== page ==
Recent estimates suggest that the traditional $1 million life savings target before retirement is just not enough. Financial planners suggest that we now need $2 million to have “financial security.” In Monday’s (April 28) USA Today a report on this led to the response of various people. A person who seemed to be in the know about these matters said, “A $1 million nest egg along with Social Security isn’t really that much. Some accident or calamity would have the potential to drain away a big chunk of your principal, after which you can be destitute.” If you think this is crazy talk you should read the mainstream financial columns and see the advice that major investors give on these matters.
Another respondent to this story wrote: “We all need to take a hard look and figure out how to put away more for retirement.” Still another, “I now put away the maximum amount in my 401(k) that my employer will match. I also ditched a $275-a-month whole life policy in favor of a different policy for $25 a month. Plus, I cut way back on eating out. I save $100 a week now and eat healthier.” This advice has some pretty good ideas in it but the real kicker is not the “saving” part but the emphasis on making sure that you have enough.
Just how much is enough? And how do you practice good stewardship when it comes to thinking about your last years? Now that I am 65 these questions have been all but answered for me. My wife and I took a number of proactive steps a few years ago. We did this not to retire to luxury but to plan for a future that would not unduly burden our children. We also did this so our wishes would be carried out when we are unable to do what we desire. I think this is good stewardship.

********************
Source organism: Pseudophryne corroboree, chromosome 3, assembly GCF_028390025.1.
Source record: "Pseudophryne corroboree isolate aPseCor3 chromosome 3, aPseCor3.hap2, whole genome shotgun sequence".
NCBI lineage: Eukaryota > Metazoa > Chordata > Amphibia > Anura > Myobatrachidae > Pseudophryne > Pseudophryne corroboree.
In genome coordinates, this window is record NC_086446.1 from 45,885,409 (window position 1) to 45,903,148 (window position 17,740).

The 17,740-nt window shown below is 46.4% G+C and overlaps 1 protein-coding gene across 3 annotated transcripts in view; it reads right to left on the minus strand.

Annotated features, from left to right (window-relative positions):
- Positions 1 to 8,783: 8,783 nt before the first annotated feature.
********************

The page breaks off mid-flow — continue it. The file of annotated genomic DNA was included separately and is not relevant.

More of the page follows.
Missing in all of this is the financial stewardship of Christians to kingdom work. Even some of the best Christian financial advisers say little or nothing about generosity. Is there any surprise? If you need to secure your own future first then why give too generously now? Delay and give later, if you have enough left over from your savings to give. But that is a big if when you are not sure just how much you will need.
I am persuaded that all of us should practice frugal savings. I have not been the most diligent soul about preparing for my future but I am told by my adviser, who is a friend, that I am better off than 95% of his clients. (I am amazed at that, not because I have a great deal but because apparently most people have not seriously prepared for their future.) But having noted this personal fact I cannot help but recall the clear teaching of my Lord at this point.
Do not store up for yourselves treasures on earth, where moth and rust consume and where thieves break in and steal; but store up for yourselves treasures in heaven, where neither moth nor rust consumes and where thieves do not break in and steal. For where your treasure is, there your heart will be also (Matthew 6:19-21, NRSV).
Jesus’ kingdom teaching for finances is not about 501(k) plans but rather about investing in a kingdom that is eternal. We are to give to an account where no economic downturn or taxing program can take away our investments. We will do this if we really believe the future is about what we do now.
Recently, I came across an explanation for how various ancient philosophies and religions impacted people personally. The author noted that the truly unique thing about the early Christians was that they placed their entire hope on the life to come. They lived in the now to serve their friends and neighbors. They gave generously and invested what they had in acts of mercy and compassion. But most of them had very little. This is still true in the majority of places in the world where Christianity thrives. Perhaps we should rethink our approach to both savings and retirement. You think our prosperity thinking hinders our all-out commitment to the kingdom of God?